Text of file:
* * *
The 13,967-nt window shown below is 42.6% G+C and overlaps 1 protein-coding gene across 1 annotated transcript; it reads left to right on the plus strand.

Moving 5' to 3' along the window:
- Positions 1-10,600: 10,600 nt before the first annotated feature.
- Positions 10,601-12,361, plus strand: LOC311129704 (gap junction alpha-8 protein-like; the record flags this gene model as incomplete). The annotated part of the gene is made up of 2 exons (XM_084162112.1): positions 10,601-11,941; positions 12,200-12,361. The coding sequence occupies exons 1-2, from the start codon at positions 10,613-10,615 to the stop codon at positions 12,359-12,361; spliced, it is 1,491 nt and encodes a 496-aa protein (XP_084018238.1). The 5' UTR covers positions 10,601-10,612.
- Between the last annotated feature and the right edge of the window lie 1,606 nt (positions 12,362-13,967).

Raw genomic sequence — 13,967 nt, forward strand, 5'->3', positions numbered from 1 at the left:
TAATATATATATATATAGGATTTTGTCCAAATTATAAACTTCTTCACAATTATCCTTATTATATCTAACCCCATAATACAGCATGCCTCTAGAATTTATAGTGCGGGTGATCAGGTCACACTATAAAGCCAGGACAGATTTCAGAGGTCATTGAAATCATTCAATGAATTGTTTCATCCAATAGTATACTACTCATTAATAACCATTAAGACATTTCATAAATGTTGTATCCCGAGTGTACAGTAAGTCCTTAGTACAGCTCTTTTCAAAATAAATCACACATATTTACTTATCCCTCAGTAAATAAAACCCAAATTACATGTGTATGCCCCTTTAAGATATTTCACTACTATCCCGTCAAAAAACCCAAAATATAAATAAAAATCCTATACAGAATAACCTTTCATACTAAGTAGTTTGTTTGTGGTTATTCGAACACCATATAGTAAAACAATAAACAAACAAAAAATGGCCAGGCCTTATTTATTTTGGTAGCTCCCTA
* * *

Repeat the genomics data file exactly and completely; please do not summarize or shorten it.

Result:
The 13,967-nt window shown below is 42.6% G+C and overlaps 1 protein-coding gene across 1 annotated transcript; it reads left to right on the plus strand.

Moving 5' to 3' along the window:
- Positions 1-10,600: 10,600 nt before the first annotated feature.
- Positions 10,601-12,361, plus strand: LOC311129704 (gap junction alpha-8 protein-like; the record flags this gene model as incomplete). The annotated part of the gene is made up of 2 exons (XM_084162112.1): positions 10,601-11,941; positions 12,200-12,361. The coding sequence occupies exons 1-2, from the start codon at positions 10,613-10,615 to the stop codon at positions 12,359-12,361; spliced, it is 1,491 nt and encodes a 496-aa protein (XP_084018238.1). The 5' UTR covers positions 10,601-10,612.
- Between the last annotated feature and the right edge of the window lie 1,606 nt (positions 12,362-13,967).

Raw genomic sequence — 13,967 nt, forward strand, 5'->3', positions numbered from 1 at the left:
TAATATATATATATATAGGATTTTGTCCAAATTATAAACTTCTTCACAATTATCCTTATTATATCTAACCCCATAATACAGCATGCCTCTAGAATTTATAGTGCGGGTGATCAGGTCACACTATAAAGCCAGGACAGATTTCAGAGGTCATTGAAATCATTCAATGAATTGTTTCATCCAATAGTATACTACTCATTAATAACCATTAAGACATTTCATAAATGTTGTATCCCGAGTGTACAGTAAGTCCTTAGTACAGCTCTTTTCAAAATAAATCACACATATTTACTTATCCCTCAGTAAATAAAACCCAAATTACATGTGTATGCCCCTTTAAGATATTTCACTACTATCCCGTCAAAAAACCCAAAATATAAATAAAAATCCTATACAGAATAACCTTTCATACTAAGTAGTTTGTTTGTGGTTATTCGAACACCATATAGTAAAACAATAAACAAACAAAAAATGGCCAGGCCTTATTTATTTTGGTAGCTCCCTA